This sucks - Jessi Combs Killed chasing land speed record

Discussion in 'Hangar Talk' started by Flying_Nun, Aug 28, 2019.

  1. MauleSkinner

    MauleSkinner Final Approach

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    Because you know the risks, you can work to mitigate them.
    Unless you know the risk mitigation’s involved, I don’t think you have any particular qualification to make that statement, so I’ll take it as you probably intended it...your opinion, which is not intended to change the way others think about setting land speed records.
    Odds can be offset. I’m sure Jessi Combs had the odds offset to her satisfaction, much like you probably will if and when you fly the H1 replica.
     
  2. jbarrass

    jbarrass Line Up and Wait

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    To Quote the Great Philosopher Jimmy Buffett -- "I'd rather die while I'm living than live while I'm dead".

    Life is a gamble. Enjoy it while you can.

    RIP Jessi.
     
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  3. Lowflynjack

    Lowflynjack En-Route

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    You mitigate some risks, but you can't eliminate them. Nascar took away a lot of risks after they lost a superstar, but there is still risk there. Going fast adds risk.

    Of course I'm making assumptions and no, I'm not qualified. I can safely assume she knew the risks of going over 400 mph on the ground is greater than the normal person takes at any time in their life. I don't think that's stretching things. You know if something goes wrong at that speed, it's going to go wrong in a hurry. Same as if you ride a motorcycle. You know your odds go down in a crash vs. riding in a car. Maybe 'expect to die' is a little tough, but I think you know the risk is there.
     
  4. MauleSkinner

    MauleSkinner Final Approach

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    I’m betting she knew the risks better than most people know the risks of sitting in an aluminum can at 41,000 ft.
     
  5. Lowflynjack

    Lowflynjack En-Route

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    Agree. She knew the risks and she chose to take them. Even in her boyfriend's statement, he acknowledges she knew it might not end well.

    "I’m not ok, but she is right here keeping my going-I made her a promise that if this didn’t go well that I would make sure and do good with it, please help me with that." - Terry Madden
     
  6. frfly172

    frfly172 Touchdown! Greaser! PoA Supporter

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    She knew the risk, she took the risk. RIP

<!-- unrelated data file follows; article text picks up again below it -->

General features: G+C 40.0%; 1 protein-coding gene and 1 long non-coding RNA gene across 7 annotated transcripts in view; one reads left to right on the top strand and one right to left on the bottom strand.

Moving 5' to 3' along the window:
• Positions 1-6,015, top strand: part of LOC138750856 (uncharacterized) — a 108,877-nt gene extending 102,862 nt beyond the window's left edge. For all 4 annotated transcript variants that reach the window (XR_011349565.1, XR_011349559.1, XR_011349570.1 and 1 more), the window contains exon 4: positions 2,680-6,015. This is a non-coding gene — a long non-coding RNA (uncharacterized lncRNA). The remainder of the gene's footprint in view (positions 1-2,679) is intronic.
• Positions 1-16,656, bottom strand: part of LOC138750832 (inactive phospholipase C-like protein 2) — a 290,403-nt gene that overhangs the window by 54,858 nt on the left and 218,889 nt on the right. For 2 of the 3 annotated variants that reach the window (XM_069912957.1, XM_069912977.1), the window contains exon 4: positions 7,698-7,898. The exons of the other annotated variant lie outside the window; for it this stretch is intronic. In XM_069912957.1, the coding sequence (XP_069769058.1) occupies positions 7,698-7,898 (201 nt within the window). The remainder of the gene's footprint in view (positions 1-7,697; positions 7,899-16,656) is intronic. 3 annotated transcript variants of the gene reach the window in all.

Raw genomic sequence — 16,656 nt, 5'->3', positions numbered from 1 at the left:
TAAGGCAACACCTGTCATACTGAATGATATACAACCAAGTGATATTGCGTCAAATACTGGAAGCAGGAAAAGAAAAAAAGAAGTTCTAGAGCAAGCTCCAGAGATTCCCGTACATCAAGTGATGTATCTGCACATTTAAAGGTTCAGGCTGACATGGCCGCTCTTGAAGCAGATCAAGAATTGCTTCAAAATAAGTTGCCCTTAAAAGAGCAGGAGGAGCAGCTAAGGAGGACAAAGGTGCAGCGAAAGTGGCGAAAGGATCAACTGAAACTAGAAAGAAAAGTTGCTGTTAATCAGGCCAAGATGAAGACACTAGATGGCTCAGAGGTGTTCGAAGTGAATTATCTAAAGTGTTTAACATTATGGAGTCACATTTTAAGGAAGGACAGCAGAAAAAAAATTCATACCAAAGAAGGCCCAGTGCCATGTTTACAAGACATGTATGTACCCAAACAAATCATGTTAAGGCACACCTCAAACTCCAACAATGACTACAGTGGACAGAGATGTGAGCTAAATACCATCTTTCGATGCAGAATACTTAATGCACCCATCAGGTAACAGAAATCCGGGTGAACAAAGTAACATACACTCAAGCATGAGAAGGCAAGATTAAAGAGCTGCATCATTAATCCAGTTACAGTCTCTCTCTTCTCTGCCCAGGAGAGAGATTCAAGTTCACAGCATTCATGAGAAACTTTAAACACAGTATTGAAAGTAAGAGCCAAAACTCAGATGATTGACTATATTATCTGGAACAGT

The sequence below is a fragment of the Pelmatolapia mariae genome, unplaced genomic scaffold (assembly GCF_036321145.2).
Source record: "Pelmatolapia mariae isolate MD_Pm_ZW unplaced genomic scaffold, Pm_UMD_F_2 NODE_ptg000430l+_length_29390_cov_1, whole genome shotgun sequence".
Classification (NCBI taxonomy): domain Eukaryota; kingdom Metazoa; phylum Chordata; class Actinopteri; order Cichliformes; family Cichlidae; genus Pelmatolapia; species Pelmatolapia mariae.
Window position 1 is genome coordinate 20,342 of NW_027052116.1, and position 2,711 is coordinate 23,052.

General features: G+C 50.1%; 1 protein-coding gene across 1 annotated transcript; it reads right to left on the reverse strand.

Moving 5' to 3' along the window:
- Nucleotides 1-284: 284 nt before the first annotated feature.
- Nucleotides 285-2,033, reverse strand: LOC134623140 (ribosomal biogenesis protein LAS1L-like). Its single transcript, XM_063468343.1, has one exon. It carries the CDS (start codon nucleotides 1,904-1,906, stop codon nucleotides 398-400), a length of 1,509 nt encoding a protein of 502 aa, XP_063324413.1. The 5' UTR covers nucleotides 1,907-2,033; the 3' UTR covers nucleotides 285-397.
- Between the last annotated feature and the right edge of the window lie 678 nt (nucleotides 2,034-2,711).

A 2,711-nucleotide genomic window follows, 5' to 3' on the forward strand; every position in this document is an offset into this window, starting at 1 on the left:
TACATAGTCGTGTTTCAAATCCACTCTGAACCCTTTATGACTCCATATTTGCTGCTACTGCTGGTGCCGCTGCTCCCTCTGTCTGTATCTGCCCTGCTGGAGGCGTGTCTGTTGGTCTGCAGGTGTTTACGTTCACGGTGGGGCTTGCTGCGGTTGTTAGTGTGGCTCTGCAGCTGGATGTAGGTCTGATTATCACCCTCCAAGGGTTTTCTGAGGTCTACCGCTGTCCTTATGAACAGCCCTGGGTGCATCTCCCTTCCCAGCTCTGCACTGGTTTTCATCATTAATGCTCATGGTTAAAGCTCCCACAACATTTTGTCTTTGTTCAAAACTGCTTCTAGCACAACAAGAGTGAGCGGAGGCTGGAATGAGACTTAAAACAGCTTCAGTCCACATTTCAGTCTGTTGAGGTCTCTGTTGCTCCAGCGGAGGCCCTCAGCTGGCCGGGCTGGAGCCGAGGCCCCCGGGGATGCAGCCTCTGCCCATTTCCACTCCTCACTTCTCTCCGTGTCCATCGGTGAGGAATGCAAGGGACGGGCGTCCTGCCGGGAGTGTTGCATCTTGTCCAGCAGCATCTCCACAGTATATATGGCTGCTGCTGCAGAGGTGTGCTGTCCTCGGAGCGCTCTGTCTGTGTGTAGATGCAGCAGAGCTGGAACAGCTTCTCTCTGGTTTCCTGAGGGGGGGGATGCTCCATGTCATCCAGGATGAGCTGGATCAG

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  7. Bacho

    Bacho Pre-takeoff checklist

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    I met Jessi at King of the Hammers in 2009. She was a great person and truly nice to anyone. She was the real deal.
     
  8. Velocity173

    Velocity173 Touchdown! Greaser!

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    Comparing what she did to GA flying is absurd. She was in an F-104 that was modified in ways that it was never intended. There’s far greater risk there than typical GA flying.
     
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  9. SoCal RV Flyer

    SoCal RV Flyer En-Route

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    RIP, Jessi. We lost Kitty O'Neil less than a year ago...holder of the absolute speed record for women, an average of 512.7 mph, set in 1976. The record still stands, and was set on the same dry lakebed where Jessi perished.

    Jessi was indeed the fastest woman on four wheels, as Kitty's rocket car was trike gear. No taildragger for her! ;)
     
  10. Tarheelpilot

    Tarheelpilot Ejection Handle Pulled

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    What I find most annoying is people saying she was in a rocket powered car.
     
  11. IK04

    IK04 Pattern Altitude

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    Damn. I always thought of her as the ideal little sister. That girl could build anything. R.I.P.
     
  12. EppyGA

    EppyGA Touchdown! Greaser!

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    Tomorrow is not promised to anyone. A friend got up Saturday, sometime during the day he fell and suffered a head trauma. Hospital, surgeries, passed away Tuesday morning. You never know.

    I've never been one to worry about what it is I’m doing. Two stints racing and, of course, death defying flying. Enjoy life.
     
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  13. 3393RP

    3393RP En-Route